Vermont senator goes over the top against the unvaccinated

Vermont state senator Richard McCormack has once again abused his constituents with dishonesty and name-calling.  In a partisan harangue against the unvaccinated, McCormack has publicly requested that Vermont's secretary of education, Dan French, "limit entry to Vermont public schools to people fully vaccinated against Covid-19."  (It is not clear whether this is directed at children themselves).

Though Senator McCormack smugly chirps that "like my legislative colleagues, I've generally refrained from injecting myself into the details of managing a public emergency," he has ambitiously injected his dishonesty by openly calling for discrimination against unvaccinated citizens.  Says McCormack:

People have a right to not vaccinate. But the rest of us also have the right to bodily autonomy, including the right to public spaces that are as free of contamination as possible. This government duty, to protect bodily autonomy, is especially pressing regarding our schools, where unvaccinated people act in a manner that threatens the health, indeed the lives, of staff, faculty, parents, visitors, and, most importantly, unvaccinated children.

This legislator is spreading a tyranny more dangerous than COVID-19 and is eminently unqualified to comprehend, let alone protect, the Constitution.  Nowhere has he informed the citizenry of the constitutional standard required under federal law in order to impose any restrictions on liberties.  Yet the government must demonstrate a "compelling interest," using the least restrictive means possible to restrict the liberties of Vermont schoolchildren.  Has that standard been met, and are other impacts on children being weighed?

McCormack calls for all unvaccinated people to be banned from public schools.  "[I]f we must allow viral vectors into our children's schools, let us at the very least require masks, hand sanitizing, social distancing, and a negative Covid test."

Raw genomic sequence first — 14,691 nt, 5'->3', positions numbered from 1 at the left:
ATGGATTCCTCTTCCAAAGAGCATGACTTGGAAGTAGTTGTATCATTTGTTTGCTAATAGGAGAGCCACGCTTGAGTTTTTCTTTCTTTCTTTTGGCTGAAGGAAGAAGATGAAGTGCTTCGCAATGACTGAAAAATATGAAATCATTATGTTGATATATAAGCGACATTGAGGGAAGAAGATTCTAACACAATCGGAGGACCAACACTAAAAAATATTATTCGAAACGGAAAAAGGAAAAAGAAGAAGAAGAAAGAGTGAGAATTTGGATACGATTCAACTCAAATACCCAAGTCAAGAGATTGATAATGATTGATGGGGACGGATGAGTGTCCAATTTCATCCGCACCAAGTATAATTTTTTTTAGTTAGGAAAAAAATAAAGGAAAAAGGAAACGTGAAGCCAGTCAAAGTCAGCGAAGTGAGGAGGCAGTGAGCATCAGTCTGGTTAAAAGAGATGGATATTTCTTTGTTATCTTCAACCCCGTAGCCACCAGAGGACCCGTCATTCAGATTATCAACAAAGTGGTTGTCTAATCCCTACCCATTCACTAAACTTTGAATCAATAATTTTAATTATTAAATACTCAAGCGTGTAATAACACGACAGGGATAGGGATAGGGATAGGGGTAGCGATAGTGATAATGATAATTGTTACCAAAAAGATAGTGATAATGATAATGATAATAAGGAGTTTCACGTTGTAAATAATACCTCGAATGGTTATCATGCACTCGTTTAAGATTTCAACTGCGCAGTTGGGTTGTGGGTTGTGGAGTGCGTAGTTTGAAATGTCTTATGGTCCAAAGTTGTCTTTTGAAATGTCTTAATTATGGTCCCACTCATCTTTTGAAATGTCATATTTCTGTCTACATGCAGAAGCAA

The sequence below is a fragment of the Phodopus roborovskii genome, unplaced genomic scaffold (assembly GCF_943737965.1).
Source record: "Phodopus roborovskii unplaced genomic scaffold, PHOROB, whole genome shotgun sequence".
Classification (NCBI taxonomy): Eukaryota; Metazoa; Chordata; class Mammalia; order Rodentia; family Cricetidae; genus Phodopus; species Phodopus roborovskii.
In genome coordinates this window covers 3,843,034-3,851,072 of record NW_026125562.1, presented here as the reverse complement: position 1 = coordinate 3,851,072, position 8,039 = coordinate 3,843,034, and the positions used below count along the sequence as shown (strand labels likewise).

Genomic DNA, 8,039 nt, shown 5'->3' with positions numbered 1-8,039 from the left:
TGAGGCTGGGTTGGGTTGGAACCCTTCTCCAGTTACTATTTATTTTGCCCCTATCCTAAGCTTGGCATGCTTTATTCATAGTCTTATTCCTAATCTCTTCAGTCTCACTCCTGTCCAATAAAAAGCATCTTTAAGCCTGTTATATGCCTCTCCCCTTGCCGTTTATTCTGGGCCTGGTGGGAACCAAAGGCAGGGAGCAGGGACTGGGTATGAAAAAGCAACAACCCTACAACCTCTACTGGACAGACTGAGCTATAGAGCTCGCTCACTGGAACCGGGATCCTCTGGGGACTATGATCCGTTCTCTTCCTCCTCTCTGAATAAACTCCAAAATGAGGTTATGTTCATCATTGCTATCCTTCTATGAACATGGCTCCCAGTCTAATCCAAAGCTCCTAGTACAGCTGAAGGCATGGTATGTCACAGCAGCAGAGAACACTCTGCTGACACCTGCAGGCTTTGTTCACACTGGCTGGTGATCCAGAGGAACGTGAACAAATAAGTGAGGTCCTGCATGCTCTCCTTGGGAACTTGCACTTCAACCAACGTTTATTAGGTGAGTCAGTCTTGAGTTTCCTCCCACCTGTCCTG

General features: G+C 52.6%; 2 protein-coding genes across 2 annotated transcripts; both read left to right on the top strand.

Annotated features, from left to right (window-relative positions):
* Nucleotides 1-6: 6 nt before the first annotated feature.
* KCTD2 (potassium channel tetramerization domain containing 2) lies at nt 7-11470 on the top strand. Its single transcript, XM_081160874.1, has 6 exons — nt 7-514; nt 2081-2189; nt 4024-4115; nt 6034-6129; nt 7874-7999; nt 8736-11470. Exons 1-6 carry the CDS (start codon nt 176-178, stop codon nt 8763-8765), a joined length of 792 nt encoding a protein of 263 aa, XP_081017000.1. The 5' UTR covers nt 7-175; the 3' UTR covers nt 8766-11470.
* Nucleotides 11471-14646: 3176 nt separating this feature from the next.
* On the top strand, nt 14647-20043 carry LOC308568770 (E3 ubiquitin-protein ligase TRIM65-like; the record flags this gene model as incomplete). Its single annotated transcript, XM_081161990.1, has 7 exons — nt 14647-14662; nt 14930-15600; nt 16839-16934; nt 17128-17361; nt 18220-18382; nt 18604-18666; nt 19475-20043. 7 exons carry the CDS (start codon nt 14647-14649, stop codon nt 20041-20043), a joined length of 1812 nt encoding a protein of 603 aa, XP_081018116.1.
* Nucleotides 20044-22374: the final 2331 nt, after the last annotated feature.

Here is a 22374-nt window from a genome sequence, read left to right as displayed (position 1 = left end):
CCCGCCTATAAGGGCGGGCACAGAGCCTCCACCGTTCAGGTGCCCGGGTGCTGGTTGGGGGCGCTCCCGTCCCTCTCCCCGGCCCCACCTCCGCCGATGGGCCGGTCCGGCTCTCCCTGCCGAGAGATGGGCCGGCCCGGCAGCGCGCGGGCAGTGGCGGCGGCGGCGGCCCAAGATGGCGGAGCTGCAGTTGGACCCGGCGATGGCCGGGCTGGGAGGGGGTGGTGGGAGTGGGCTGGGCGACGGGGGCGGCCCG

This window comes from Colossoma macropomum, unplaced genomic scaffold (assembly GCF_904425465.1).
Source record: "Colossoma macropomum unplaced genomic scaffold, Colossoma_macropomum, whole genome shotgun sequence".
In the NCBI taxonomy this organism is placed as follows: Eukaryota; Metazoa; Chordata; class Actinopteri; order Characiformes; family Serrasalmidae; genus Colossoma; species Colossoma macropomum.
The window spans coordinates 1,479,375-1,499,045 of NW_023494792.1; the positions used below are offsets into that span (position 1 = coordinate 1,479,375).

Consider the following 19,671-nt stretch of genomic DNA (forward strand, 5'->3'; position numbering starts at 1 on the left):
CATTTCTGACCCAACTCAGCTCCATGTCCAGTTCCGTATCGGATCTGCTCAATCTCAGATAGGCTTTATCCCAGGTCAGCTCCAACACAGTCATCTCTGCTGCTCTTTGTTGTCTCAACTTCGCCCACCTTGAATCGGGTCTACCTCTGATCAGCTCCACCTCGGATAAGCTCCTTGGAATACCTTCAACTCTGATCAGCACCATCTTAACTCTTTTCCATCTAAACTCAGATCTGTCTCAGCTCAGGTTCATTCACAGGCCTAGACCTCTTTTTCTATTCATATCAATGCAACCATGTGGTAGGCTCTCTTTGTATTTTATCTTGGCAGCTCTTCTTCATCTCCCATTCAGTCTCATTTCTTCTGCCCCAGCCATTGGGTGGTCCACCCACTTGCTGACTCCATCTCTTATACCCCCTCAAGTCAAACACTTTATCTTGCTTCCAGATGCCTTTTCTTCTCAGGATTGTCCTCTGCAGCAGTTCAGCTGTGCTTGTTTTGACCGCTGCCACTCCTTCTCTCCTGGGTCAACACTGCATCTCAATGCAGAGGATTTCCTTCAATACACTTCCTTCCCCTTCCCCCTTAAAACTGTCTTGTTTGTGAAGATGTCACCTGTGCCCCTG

Well, Senator, each of those measures potentially impacts a constitutional right as well as the health of a child.  Each must be justified, using science, to then meet the government's duty to use the least restrictive means possible to protect children.  Instead, this senator states that the government's duty is to violate others' rights to protect him from other people!

McCormack has not related the scientific evidence justifying his "Andromeda Strain" histrionics.  Instead, he further misinforms:

We have many mandates and prohibitions. We ban drunk driving. People go to jail for committing physical assault. We don't treat these as matters of personal choice in which we try to persuade people to choose to behave well. Rather, we recognize certain behaviors as invasive, assaultive, dangerous, and we prohibit them.

To equate the medical decision not to get vaccinated to "committing physical assault" and "drunk driving" is reckless and false.  Is it any wonder people are losing trust — including in doctors and the CDC — when there is misinformation this dysfunctional being distributed?

McCormack suggests that Governor Scott was too lenient in his COVID edicts:

The governor's gentle persuasion may have gotten better results than he'd have gotten using the full authority available to him. But it has had the unintended effect of lending credence to anti-vaccine nonsense, as though this public health imperative is a mere matter of differing opinions, and not a question of life and death[.]

Senator McCormack does not define what the governor's "full authority available to him" is.  Neither has attorney McCormack cited any legal authority to mask children or deny them an education.

The Constitution sets clear boundaries to protect individual liberties from government intrusion, which McCormack seeks to eliminate in the name of enlarging state power — without ever making either the factual or the legal case.  He seems to think his public calls for government to discriminatorily violate the well established and hard won rights of others are "a mere matter of differing opinions, and not a question of life and death." 

Image: State of Vermont.

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